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light kit for shooting green screen suggestions

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edr
light kit for shooting green screen suggestions
by
on Jun 1, 2007 at 4:44:45 pm

I have a 3 chip camcorder panasonic DVC-30 and I am currently using 2 victor 250 watts hot lights to light my actors in front of my green screen. I know this is not the greatest set up but I have gotten decents keys out of them. For some reason my lastest shoots on green screen has come out very bad. The colors are way off and my video is very grainy and the images are not clear. The camera is about 2 years old. I do not know if I need to clean the lens or take it to someone that can look at it.

I am guessing I need to step up my light systems. My budget is really under $200. If I have to go up to around $500 then that would be a last resort. When I get steady clients I will go with a more pro setup.

Here are links to some light kits I think might work. Any suggestion or thoughts are welcomed. I am still learning.


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Todd at Fantastic Plastic
Re: light kit for shooting green screen suggestions links here
on Jun 1, 2007 at 8:49:33 pm

Ummm... in the link for the first auction, those are strobes, NOT continuous lighting instruments. The second ones are continuous. They look kinda cheap, but for temporary use on a budget might be ok.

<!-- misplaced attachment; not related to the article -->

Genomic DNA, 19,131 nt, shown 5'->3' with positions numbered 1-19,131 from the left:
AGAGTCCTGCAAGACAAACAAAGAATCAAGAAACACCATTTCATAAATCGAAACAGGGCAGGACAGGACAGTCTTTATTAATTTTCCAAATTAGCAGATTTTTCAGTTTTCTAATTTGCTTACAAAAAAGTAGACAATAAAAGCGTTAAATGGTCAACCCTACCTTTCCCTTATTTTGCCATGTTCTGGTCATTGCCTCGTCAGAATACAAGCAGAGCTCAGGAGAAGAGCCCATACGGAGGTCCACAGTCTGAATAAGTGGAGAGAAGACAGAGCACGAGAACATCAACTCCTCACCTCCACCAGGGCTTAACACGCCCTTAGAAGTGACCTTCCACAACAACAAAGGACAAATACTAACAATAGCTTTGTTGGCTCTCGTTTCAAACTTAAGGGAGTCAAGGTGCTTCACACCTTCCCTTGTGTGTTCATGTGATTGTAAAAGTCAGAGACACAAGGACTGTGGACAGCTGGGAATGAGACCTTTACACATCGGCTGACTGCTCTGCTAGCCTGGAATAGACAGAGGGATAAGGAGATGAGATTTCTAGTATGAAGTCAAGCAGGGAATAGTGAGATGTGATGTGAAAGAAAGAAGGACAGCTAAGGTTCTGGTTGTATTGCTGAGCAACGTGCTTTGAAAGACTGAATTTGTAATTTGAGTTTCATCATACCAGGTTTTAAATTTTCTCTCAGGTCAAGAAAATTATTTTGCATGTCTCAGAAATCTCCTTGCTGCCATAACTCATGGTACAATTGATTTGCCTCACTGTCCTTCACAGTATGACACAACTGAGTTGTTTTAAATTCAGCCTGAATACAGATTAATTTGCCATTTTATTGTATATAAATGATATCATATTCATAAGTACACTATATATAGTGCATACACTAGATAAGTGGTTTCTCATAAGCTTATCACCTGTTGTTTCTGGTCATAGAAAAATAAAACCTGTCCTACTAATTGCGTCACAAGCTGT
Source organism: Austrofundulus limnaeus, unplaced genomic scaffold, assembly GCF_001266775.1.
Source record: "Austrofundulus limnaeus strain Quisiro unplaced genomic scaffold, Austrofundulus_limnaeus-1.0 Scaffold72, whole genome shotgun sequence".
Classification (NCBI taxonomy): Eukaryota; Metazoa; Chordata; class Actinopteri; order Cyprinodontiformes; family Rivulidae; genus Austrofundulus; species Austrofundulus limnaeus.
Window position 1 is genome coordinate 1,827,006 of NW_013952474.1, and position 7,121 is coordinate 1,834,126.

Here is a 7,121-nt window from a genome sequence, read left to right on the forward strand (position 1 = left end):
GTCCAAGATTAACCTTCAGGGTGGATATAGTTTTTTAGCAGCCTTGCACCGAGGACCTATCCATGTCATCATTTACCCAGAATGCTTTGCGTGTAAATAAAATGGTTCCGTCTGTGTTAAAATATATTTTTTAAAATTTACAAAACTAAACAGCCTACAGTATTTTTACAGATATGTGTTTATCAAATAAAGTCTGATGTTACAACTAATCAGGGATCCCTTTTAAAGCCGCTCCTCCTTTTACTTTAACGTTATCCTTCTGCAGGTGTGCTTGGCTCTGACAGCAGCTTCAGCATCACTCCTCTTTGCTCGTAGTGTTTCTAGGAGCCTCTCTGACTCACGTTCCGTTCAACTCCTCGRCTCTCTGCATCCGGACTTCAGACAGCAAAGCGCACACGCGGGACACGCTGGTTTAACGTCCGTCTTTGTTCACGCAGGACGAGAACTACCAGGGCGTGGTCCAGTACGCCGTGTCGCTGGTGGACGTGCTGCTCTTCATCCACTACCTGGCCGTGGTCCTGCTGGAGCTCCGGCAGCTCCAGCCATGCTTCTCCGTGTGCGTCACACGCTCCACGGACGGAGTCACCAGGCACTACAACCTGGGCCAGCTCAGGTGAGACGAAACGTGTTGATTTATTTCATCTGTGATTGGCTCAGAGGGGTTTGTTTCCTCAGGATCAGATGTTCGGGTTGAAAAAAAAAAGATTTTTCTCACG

T2

__________________________________
Todd Terry
Creative Director
Fantastic Plastic Entertainment, Inc.
fantasticplastic.com






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Rick Amundson
Re: light kit for shooting green screen suggestions links here
on Jun 4, 2007 at 1:45:17 pm

Becareful not to fall into the trap that a light kit will magically make the greenscreen better. Lighting for a good chroma key takes practice but there is a formula to it. The greenscreen should be exposed at about 65 IRE. What does this mean to you? How do you get 65 IRE without a waveform monitor? Take 2 lights with some kind of diffusion on them (opal or 250 works great for this) and place them on either side of the greenscreen far enough back so you get a nice even spread across the screen. Open up your iris so you start to get 70% zebras in your viewfinder then stop down until the zebras just disappear. As you are looking at your zebras, they should appear across the screen at roughly the same time. This will show you how even your lighting is. Once you have that set, light your foreground person accordingly. Do your best to flag the foreground light off of the greenscreen.

Be sure your camera is white balanced to your lighting set up. If you had bad colors last time, this could be the problem. Also, make sure the gain is turned off. This can make the picture appear grainy.

Rick Amundson
Producer/Director/DP
Screenscape Studios
Bravo Romeo Entertainment
http://www.screenscapestudios.com
http://www.bravoromeo.com
http://www.indeliblemovie.com


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